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Why is (int64_t)-1 + (uint32_t)0 signed in C? It looks like it's int64_t, but my intuition would say uint64_t.

FYI When I run

#include <stdint.h>
#include <stdio.h>

#define BIT_SIZE(x) (sizeof(x) * 8)
#define IS_UNSIGNED(x) ((unsigned)(((x) * 0 - 1) >> (BIT_SIZE(x) - 1)) < 2)
#define DUMP(x) dump(#x, IS_UNSIGNED(x), BIT_SIZE(x))

static void dump(const char *x_str, int is_unsigned, int bit_size) {
  printf("%s is %sint%d_t\n", x_str, "u" + !is_unsigned, bit_size);

int main(int argc, char **argv) {
  (void)argc; (void)argv;
  DUMP(1 + 2U);
  DUMP(1 << 2U);
  DUMP((int32_t)-1 + (uint64_t)0);
  DUMP((int64_t)-1 + (uint32_t)0);
  return 0;

I get the following output:

42 is int32_t
42U is uint32_t
42L is int32_t
42UL is uint32_t
42LL is int64_t
42ULL is uint64_t
'x' is int32_t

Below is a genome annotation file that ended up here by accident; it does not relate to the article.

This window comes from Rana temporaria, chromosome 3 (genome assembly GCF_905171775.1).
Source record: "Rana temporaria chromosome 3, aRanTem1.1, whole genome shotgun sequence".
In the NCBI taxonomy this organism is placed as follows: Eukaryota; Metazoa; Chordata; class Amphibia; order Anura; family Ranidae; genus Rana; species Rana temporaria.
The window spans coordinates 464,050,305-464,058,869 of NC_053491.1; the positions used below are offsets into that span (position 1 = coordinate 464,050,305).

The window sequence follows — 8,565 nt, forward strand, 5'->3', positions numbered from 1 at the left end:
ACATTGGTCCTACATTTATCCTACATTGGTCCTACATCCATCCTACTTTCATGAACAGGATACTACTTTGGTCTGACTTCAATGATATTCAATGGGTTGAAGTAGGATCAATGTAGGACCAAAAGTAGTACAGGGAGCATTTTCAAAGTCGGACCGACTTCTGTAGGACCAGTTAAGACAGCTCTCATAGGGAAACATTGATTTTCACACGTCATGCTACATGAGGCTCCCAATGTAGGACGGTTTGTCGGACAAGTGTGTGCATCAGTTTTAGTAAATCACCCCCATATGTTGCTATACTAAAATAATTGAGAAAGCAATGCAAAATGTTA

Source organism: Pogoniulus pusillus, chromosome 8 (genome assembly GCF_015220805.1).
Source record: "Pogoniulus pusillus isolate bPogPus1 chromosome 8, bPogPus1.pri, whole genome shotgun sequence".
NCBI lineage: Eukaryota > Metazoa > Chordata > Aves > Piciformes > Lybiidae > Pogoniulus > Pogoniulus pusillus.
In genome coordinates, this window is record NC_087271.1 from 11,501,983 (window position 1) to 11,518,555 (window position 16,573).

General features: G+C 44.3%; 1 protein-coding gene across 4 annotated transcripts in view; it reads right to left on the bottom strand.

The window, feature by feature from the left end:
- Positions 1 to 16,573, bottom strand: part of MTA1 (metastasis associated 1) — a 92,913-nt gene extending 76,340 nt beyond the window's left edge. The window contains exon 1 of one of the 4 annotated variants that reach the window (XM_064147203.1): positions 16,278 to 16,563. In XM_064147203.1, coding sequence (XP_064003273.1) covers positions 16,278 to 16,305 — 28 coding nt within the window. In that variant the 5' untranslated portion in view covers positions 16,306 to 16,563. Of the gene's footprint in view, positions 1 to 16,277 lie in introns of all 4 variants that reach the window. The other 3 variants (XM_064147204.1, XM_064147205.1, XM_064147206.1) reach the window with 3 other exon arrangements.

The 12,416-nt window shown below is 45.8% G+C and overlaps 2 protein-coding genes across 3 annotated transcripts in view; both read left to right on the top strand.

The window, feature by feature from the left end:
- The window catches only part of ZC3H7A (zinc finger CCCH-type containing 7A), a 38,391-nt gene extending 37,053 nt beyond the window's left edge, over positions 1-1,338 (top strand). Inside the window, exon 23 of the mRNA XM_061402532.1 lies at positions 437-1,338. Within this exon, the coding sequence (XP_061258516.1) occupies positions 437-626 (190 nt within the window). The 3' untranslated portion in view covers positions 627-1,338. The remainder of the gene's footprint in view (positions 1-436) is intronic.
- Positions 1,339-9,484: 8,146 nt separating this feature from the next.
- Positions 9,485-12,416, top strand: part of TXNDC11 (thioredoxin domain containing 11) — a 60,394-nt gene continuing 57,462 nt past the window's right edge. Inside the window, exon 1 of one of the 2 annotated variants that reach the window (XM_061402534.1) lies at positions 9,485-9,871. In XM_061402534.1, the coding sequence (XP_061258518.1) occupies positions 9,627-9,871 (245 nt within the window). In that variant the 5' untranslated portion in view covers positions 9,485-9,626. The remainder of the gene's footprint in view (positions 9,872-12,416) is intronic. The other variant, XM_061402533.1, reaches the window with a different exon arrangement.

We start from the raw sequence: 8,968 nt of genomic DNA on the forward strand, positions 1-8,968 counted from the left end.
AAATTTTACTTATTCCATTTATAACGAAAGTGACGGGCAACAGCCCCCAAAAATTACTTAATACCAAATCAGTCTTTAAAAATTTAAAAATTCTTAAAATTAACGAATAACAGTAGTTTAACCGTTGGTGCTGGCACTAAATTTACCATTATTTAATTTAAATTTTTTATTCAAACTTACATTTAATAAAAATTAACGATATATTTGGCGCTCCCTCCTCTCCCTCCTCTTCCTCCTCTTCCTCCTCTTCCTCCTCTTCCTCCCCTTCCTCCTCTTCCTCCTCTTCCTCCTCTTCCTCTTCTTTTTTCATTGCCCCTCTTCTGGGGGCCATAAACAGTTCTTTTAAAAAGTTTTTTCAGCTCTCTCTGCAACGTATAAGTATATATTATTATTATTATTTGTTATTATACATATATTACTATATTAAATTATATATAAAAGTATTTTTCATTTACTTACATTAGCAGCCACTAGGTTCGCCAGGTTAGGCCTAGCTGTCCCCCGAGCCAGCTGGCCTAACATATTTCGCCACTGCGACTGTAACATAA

(char)'x' is int8_t
1 + 2U is uint32_t
1 << 2U is int32_t
(int32_t)-1 + (uint64_t)0 is uint64_t
(int64_t)-1 + (uint32_t)0 is int64_t
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+1 for your IS_UNSIGNED(x) macro. Though I would have used CHAR_BIT rather than 8. –  chux Nov 30 '13 at 22:03

1 Answer 1

up vote 7 down vote accepted

Why is (int64_t)-1 + (uint32_t)0 signed?

Because int64_t conversion rank is greater than uin32_t conversion rank. (uint32_t)0 is converted to int64_t in the + expression and int64_t is the type of the resulting expression.

share|improve this answer
Having understood your answer and the general rules at securecoding.cert.org/confluence/display/seccode/… I understood exactly what's happening. Thanks! –  pts Nov 30 '13 at 21:32

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